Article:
Petrograd: Parus, 1917.
48 pp. In original publisher’s wrappers. Front cover detached from block, otherwise very good and clean copy.
The first separate edition of Mayakovsky’s poem The War and The World, which became the culmination of the author’s anti-war pathos.
The outburst of World War I received contradictory reactions in the Russian literature of the 1910s. In the works of Vladimir Mayakovsky, the topic of warfare began to appear from 1914. His poems Mama i ubityy nemtsami vecher [i.e. Mother and the Evening the Germans Killed] (1914) and Ya i Napoleon [i.e. Napoleon and Me] (1915) expressed the horrors of war and condemned the bloodshed. In spite of radical approach to WWI, Mayakovsky was distinguished with the sharp patriotic enthusiasm, which with the course of time gradually waned. In early September 1915, Vladimir joined the Petrograd military automobile school where he was employed as a ‘skillful and experienced draftsman’. It was at the military school that Mayakovsky’s will to join the frontline vanished: ‘But now I don’t want to go to the front anymore… Soldiers are forbidden to [get published]’, he wrote in I, Myself autobiography.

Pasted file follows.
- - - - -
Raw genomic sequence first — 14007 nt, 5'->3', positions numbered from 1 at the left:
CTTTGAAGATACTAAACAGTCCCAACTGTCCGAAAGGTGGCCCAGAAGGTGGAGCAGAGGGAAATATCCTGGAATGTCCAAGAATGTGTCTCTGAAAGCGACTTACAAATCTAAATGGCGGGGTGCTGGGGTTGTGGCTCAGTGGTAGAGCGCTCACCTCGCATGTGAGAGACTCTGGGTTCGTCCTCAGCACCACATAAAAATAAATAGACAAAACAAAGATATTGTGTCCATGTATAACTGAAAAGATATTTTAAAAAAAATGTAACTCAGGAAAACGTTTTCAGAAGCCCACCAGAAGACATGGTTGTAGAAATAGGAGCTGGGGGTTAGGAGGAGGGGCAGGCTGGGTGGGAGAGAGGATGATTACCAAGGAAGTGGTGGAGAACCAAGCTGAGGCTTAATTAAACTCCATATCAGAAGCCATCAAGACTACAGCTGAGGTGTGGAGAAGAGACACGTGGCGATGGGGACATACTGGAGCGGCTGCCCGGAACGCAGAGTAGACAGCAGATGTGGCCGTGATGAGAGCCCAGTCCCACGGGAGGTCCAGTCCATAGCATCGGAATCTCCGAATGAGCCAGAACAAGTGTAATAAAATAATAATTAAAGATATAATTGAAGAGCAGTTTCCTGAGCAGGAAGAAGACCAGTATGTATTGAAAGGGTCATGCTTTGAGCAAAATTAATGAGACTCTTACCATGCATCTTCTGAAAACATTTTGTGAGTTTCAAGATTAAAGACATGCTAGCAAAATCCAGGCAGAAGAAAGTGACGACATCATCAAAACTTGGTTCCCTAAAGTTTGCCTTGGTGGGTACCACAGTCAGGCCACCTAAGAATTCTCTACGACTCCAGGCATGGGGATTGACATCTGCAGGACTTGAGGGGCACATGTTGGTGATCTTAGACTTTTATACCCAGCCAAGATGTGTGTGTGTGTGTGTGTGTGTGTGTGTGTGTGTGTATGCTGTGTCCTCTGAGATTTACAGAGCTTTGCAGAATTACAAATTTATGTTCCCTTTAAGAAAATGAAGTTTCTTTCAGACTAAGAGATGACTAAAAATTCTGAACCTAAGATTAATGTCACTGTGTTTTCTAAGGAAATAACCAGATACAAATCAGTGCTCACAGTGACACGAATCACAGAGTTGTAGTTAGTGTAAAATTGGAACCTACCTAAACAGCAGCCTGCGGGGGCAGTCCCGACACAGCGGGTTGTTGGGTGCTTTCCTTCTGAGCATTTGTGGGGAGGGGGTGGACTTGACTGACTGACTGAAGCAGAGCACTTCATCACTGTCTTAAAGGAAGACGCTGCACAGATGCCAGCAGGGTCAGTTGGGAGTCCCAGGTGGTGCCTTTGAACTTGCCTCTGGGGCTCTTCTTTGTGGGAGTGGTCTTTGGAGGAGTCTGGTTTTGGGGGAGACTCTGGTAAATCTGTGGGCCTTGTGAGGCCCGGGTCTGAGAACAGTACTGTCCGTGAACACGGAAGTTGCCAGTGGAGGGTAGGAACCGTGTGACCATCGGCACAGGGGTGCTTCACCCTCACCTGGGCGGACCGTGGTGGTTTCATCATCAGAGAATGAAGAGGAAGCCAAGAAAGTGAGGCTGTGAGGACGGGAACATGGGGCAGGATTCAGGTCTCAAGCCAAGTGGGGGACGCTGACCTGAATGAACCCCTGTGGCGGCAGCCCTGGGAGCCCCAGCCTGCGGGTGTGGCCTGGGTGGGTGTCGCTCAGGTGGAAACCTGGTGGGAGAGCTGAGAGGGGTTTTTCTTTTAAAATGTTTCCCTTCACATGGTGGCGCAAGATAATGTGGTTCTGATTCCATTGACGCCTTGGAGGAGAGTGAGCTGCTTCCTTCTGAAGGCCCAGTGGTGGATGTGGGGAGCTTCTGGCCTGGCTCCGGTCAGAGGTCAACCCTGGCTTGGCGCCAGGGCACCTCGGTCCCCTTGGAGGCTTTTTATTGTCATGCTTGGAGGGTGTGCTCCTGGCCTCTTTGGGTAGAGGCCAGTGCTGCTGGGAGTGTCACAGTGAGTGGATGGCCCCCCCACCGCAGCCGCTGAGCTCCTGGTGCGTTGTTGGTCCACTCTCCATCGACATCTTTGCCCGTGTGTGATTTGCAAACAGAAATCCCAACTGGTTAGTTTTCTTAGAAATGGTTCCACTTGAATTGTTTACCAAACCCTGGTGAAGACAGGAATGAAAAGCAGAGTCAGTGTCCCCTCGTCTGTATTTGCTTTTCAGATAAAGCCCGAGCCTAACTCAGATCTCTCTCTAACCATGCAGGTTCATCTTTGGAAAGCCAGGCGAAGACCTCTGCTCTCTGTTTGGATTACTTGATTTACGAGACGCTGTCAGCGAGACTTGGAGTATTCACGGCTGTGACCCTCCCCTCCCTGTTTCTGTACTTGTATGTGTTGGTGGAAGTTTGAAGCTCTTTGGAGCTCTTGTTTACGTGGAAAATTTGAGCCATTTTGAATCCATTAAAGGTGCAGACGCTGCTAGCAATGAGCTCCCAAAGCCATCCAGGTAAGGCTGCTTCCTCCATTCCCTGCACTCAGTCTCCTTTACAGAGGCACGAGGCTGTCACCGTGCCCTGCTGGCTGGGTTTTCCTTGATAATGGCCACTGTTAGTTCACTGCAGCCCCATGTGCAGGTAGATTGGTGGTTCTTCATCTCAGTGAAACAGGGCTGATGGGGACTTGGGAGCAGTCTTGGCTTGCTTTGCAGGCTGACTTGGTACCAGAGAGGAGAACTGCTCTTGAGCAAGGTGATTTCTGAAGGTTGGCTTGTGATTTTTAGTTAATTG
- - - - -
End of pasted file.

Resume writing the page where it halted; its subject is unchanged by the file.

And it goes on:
Mayakovsky’s repugnance for war culminated in the poem the War and the World, which he started writing during his time at the school. While working on the piece, Vladimir often visited his friend and colleague Maxim Gorky with whom he recited new fragments. In the end of 1915, having finished Part 3 of the poem, Mayakovsky read it in the offices of Letopis magazine, with Gorky present. The poem and its public renditions were banned by the Russian military censorship committee. In No.9 issue of the magazine it was marked as one of the works which ‘cannot be published for reasons… the editorial staff has no influence over’. Two years later, after the overthrow of the imperial government,Mayakovsky started publishing The War and the World in parts in periodicals: in Letopis(The Prologue, Part 5, 1917, Petrograd), Chudo v pustyne [i.e. A Miracle in the Desert] (Part 4, 1917), and Novaya Zhyzn [i.e. New Life] (Part 3, 1917). For the first time the poem was published as a whole in the late 1917 by Maxim Gorky-led Parus Publishers. Interestingly, the Futurists received the anti-war poem extremely negatively and accused the author of having torn with all the basic principles of the movement.
Overall, a culmination of Mayakovsky’s anti-war pathos.
Worldcat shows copies of the edition at Harvard University, Amherst College Library, New York Public Library System, and Getty Research Institute.